Baggio: The Divine Ponytail

Biographical film about Italian footballer Roberto Baggio, a man who inspired entire generations to play football. A unique footballer, capable of thrilling fans all over the world.

Release Date: May 26th
Running Time: 1hr 31min

I’ve never heard of Robert Baggio before but apparently he’s an Italian football icon. Per Britannica, widely considered one of the greatest forwards in his country’s storied football history. Ever since Ted Lasso, I’m actually more open-minded about sports-themed movies now, ahah.


Which of these Netflix movie(s) are you most excited about?

The Flix List: Great Saps in Cinema

Greetings, all and sundry! I have decided to stick with the idea of Lists that Ruth suggested a few weeks ago. Which has presented me with a plethora of ideas. And the desire to tidy up loose ends and and possibly expound on a certain category of character in film. First suggested by iluvcinema in her response to my article on The Top Ten Femme Fatales on FrontRoomCinema. To that end, I proffer a Rogues Gallery of Mugs, Sad Sacks, Fall Guys, Stooges and men who think they are the smartest ones in the room and pay the consequences for it. Allow me to introduce.

To this end, allow me to introduce one of the most talented, yet underrated actors of the past century. Whom many may recognize as a poster boy for Disney during the 1960s and later as television’s proverbial Perfect Dad in My Three Sons. A worthy topic for another time. Though now, I would like to plunge back to the earlier times and films which firmly planted the subject of this dissertation on the Hollywood map while specializing in a specific and memorable type of character.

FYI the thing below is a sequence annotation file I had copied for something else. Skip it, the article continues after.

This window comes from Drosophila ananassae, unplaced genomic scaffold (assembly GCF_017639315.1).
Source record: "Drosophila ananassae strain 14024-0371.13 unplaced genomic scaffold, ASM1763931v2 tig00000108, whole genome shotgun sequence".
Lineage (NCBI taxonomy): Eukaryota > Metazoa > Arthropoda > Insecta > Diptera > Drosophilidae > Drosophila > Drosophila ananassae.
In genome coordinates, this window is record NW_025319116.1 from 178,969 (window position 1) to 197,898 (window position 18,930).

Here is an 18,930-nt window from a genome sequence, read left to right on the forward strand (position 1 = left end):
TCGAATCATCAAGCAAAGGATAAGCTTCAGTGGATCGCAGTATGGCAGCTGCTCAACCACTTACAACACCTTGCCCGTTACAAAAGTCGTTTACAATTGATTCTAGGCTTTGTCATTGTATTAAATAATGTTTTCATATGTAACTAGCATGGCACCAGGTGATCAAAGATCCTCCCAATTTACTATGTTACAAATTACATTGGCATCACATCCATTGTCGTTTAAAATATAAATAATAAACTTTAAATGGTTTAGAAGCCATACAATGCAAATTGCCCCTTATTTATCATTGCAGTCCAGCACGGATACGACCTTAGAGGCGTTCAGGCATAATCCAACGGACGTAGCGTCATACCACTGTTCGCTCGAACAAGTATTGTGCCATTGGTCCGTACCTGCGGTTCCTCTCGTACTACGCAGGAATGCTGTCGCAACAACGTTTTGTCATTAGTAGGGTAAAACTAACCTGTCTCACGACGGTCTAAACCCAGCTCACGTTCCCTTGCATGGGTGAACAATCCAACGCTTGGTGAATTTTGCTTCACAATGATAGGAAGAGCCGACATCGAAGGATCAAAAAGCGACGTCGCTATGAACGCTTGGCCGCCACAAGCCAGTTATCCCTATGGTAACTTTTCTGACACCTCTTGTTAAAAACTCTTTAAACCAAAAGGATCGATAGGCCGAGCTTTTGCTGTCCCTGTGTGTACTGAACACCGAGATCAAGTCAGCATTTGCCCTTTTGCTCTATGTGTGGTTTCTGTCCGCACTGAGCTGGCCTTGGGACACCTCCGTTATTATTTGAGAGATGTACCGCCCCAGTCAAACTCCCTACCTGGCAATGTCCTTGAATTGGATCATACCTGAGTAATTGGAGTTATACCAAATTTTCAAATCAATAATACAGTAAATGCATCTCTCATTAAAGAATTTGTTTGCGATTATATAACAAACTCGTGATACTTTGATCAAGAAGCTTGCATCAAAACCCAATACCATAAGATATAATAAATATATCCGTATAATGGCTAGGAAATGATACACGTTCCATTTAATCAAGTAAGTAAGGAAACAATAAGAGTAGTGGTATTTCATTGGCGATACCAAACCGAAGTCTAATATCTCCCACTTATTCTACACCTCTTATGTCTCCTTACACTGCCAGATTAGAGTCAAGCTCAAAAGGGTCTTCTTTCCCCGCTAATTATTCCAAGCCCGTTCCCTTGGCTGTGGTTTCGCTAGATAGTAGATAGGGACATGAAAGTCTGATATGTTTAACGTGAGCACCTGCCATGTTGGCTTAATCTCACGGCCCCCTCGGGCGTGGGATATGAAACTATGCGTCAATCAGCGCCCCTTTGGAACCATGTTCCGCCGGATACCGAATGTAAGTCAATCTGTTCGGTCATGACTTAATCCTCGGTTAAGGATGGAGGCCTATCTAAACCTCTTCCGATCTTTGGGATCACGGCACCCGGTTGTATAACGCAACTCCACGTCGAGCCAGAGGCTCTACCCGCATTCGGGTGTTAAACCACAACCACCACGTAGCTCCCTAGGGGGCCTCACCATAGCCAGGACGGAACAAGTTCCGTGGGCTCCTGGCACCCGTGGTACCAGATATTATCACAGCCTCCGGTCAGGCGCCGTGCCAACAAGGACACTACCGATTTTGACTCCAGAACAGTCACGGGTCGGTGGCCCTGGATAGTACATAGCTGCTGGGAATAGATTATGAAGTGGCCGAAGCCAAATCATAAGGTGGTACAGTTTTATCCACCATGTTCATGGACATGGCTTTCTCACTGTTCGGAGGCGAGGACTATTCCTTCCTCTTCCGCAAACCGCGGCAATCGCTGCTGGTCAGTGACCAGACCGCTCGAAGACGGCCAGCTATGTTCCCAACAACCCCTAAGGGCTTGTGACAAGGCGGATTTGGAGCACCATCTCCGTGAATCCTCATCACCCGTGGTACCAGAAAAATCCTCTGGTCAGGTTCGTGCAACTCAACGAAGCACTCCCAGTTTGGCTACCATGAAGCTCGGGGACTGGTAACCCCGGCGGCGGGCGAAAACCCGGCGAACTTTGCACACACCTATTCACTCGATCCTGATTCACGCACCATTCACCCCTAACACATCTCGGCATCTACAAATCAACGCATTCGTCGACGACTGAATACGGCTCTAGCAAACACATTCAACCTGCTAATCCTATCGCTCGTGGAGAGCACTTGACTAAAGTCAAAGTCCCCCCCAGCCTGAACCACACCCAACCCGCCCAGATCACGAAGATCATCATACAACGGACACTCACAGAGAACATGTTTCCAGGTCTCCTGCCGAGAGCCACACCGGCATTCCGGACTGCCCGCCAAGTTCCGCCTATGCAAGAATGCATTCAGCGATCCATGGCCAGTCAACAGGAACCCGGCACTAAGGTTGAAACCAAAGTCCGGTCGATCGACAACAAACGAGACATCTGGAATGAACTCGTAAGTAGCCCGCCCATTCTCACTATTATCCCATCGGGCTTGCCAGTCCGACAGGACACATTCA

#10: Steve Buscemi’s Mink in Miller’s Crossing (1990)

The low life bon vivant, conniver, coke head and suggested homosexual lover of J.E. Freeman’s Eddie Dane. Though Buscemi isn’t on film long. He makes exquisite use of his role. Playing fast and loose with The Dane and John Turturro’s Bernie Bernbaum affections. Mink inadvertently sets himself up to be shot in the face at Miller’s Crossing in Bernie’s place. Creating one heck of an unseen plot line while allowing Bernie to perform all kinds of mischief.

#9: Frank Sinatra and The Rat Pack in Ocean’s Eleven (1960)

What chance does five Las Vegas casinos have against being robbed simultaneously during the rendition of ‘Auld Lang Syne’ New Year Eve’s night by a dozen WWII commandos looking for a score? Slim to non existent. Until one of their men dies of a stroke crossing The Strip immediately after the festivities. With a mob fixer looking for clues, Ocean decides to ship their swag out in Richard Conte’s coffin. The Rat Pack is in full attendance at a local chapel as the whispered sounds and word of Conte and his coffin being cremated stops everything in its tracks.

#8: Oliver Reed as Dr. Hal Raglan in David Cronenberg’s The Brood (1979)